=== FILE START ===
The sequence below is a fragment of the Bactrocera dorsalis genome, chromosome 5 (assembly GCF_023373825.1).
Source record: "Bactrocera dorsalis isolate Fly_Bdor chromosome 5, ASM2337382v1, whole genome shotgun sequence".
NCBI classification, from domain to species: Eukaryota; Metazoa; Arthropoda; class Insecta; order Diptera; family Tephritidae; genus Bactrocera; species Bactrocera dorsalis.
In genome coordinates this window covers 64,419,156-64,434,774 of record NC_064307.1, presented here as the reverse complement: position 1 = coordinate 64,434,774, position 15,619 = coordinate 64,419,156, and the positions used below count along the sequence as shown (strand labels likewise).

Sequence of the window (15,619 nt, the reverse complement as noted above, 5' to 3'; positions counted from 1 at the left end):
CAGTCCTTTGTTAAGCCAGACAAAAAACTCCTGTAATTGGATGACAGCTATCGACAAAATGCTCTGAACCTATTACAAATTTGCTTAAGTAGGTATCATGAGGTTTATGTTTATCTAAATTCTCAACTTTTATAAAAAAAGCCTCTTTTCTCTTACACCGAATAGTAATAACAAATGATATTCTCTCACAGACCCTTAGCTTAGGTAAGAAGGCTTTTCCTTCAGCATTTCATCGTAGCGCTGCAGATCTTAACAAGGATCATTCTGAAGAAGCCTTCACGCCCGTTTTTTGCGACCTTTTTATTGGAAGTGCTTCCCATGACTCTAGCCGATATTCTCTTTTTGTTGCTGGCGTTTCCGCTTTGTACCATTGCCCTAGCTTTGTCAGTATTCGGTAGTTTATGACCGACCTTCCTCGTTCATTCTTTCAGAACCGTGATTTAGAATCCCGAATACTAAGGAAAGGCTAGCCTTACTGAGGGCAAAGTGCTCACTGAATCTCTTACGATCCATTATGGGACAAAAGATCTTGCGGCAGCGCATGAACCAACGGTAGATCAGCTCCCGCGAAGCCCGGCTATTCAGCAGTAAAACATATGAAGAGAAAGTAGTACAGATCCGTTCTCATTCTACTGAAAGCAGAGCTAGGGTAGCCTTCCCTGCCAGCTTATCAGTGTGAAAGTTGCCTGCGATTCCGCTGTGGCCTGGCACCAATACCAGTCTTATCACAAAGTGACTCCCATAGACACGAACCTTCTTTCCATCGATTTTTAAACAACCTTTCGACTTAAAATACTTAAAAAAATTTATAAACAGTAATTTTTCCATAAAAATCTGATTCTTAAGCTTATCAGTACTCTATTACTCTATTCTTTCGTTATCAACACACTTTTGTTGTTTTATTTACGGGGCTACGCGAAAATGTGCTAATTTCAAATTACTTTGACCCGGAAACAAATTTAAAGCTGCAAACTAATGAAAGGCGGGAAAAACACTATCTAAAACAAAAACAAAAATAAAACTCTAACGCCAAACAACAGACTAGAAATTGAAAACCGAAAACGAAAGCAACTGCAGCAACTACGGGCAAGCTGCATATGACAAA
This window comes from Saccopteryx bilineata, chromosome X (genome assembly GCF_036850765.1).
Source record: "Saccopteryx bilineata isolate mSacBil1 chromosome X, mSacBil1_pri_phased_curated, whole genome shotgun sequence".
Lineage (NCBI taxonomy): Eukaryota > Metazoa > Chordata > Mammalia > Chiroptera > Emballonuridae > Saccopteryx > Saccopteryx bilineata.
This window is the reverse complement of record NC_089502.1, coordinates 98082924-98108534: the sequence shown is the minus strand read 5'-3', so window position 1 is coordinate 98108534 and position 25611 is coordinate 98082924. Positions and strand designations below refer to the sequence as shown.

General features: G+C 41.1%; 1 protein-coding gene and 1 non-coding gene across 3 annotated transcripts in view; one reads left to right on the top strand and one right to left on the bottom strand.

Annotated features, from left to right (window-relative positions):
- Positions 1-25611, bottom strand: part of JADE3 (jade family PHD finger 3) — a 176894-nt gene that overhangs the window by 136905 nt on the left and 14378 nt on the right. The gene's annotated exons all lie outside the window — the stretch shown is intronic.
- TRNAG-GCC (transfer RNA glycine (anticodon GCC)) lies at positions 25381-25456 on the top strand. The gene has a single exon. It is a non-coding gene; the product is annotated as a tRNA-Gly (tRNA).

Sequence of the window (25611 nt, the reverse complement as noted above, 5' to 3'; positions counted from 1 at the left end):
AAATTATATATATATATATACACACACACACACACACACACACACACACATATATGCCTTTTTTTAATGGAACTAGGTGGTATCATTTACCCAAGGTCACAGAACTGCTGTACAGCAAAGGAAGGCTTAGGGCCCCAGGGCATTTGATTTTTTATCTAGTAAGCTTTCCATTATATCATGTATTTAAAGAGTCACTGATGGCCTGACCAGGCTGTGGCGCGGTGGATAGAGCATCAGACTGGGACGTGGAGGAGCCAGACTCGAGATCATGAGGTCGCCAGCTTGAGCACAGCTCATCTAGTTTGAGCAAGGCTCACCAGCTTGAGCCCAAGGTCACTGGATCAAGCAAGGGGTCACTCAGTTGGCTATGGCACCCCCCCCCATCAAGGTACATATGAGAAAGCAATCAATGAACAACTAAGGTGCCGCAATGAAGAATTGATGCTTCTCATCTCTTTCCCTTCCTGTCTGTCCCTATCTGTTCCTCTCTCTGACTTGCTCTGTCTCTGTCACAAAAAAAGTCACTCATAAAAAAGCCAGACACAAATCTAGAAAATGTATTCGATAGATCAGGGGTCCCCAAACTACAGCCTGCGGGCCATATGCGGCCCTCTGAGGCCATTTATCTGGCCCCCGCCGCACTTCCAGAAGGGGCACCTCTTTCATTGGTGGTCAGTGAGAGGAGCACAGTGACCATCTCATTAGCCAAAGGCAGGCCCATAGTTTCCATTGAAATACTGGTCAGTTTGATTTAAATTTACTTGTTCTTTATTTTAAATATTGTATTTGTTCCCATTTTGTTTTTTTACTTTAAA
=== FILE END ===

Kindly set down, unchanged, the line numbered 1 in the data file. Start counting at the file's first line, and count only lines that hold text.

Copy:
The sequence below is a fragment of the Bactrocera dorsalis genome, chromosome 5 (assembly GCF_023373825.1).